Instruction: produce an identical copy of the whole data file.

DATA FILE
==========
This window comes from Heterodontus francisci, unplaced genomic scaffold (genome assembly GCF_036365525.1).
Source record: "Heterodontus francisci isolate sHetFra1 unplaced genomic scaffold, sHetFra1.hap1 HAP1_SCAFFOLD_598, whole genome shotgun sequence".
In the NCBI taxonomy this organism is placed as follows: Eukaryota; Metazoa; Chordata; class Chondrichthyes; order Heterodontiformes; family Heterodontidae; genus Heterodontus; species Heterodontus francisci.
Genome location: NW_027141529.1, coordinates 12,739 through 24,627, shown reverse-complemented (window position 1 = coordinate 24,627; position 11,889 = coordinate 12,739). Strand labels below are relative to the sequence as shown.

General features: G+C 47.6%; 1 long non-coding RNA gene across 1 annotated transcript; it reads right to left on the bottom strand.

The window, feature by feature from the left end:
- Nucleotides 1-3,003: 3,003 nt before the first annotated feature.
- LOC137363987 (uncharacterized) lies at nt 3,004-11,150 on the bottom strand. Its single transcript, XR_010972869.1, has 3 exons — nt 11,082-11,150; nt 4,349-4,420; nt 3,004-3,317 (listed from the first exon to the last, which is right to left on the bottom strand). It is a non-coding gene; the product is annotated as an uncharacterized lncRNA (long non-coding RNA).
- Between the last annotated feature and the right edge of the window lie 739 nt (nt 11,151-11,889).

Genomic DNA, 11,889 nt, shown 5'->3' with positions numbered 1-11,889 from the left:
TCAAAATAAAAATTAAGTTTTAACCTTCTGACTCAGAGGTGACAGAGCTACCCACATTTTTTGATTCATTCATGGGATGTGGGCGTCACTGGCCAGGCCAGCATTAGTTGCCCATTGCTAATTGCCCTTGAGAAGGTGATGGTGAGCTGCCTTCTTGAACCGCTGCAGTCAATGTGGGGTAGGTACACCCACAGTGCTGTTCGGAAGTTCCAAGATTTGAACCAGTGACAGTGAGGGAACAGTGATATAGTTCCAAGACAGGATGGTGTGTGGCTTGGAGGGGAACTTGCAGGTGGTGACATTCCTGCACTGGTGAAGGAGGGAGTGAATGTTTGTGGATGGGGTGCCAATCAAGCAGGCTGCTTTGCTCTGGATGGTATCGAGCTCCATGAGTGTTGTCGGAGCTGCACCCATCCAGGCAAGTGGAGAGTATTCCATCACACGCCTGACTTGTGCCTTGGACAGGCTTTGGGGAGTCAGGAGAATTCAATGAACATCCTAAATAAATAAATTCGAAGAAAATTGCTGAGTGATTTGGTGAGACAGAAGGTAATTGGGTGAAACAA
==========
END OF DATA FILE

This window comes from Heterodontus francisci, unplaced genomic scaffold (genome assembly GCF_036365525.1).
Source record: "Heterodontus francisci isolate sHetFra1 unplaced genomic scaffold, sHetFra1.hap1 HAP1_SCAFFOLD_598, whole genome shotgun sequence".
In the NCBI taxonomy this organism is placed as follows: Eukaryota; Metazoa; Chordata; class Chondrichthyes; order Heterodontiformes; family Heterodontidae; genus Heterodontus; species Heterodontus francisci.
Genome location: NW_027141529.1, coordinates 12,739 through 24,627, shown reverse-complemented (window position 1 = coordinate 24,627; position 11,889 = coordinate 12,739). Strand labels below are relative to the sequence as shown.

General features: G+C 47.6%; 1 long non-coding RNA gene across 1 annotated transcript; it reads right to left on the bottom strand.

The window, feature by feature from the left end:
- Nucleotides 1-3,003: 3,003 nt before the first annotated feature.
- LOC137363987 (uncharacterized) lies at nt 3,004-11,150 on the bottom strand. Its single transcript, XR_010972869.1, has 3 exons — nt 11,082-11,150; nt 4,349-4,420; nt 3,004-3,317 (listed from the first exon to the last, which is right to left on the bottom strand). It is a non-coding gene; the product is annotated as an uncharacterized lncRNA (long non-coding RNA).
- Between the last annotated feature and the right edge of the window lie 739 nt (nt 11,151-11,889).

Genomic DNA, 11,889 nt, shown 5'->3' with positions numbered 1-11,889 from the left:
TCAAAATAAAAATTAAGTTTTAACCTTCTGACTCAGAGGTGACAGAGCTACCCACATTTTTTGATTCATTCATGGGATGTGGGCGTCACTGGCCAGGCCAGCATTAGTTGCCCATTGCTAATTGCCCTTGAGAAGGTGATGGTGAGCTGCCTTCTTGAACCGCTGCAGTCAATGTGGGGTAGGTACACCCACAGTGCTGTTCGGAAGTTCCAAGATTTGAACCAGTGACAGTGAGGGAACAGTGATATAGTTCCAAGACAGGATGGTGTGTGGCTTGGAGGGGAACTTGCAGGTGGTGACATTCCTGCACTGGTGAAGGAGGGAGTGAATGTTTGTGGATGGGGTGCCAATCAAGCAGGCTGCTTTGCTCTGGATGGTATCGAGCTCCATGAGTGTTGTCGGAGCTGCACCCATCCAGGCAAGTGGAGAGTATTCCATCACACGCCTGACTTGTGCCTTGGACAGGCTTTGGGGAGTCAGGAGAATTCAATGAACATCCTAAATAAATAAATTCGAAGAAAATTGCTGAGTGATTTGGTGAGACAGAAGGTAATTGGGTGAAACAA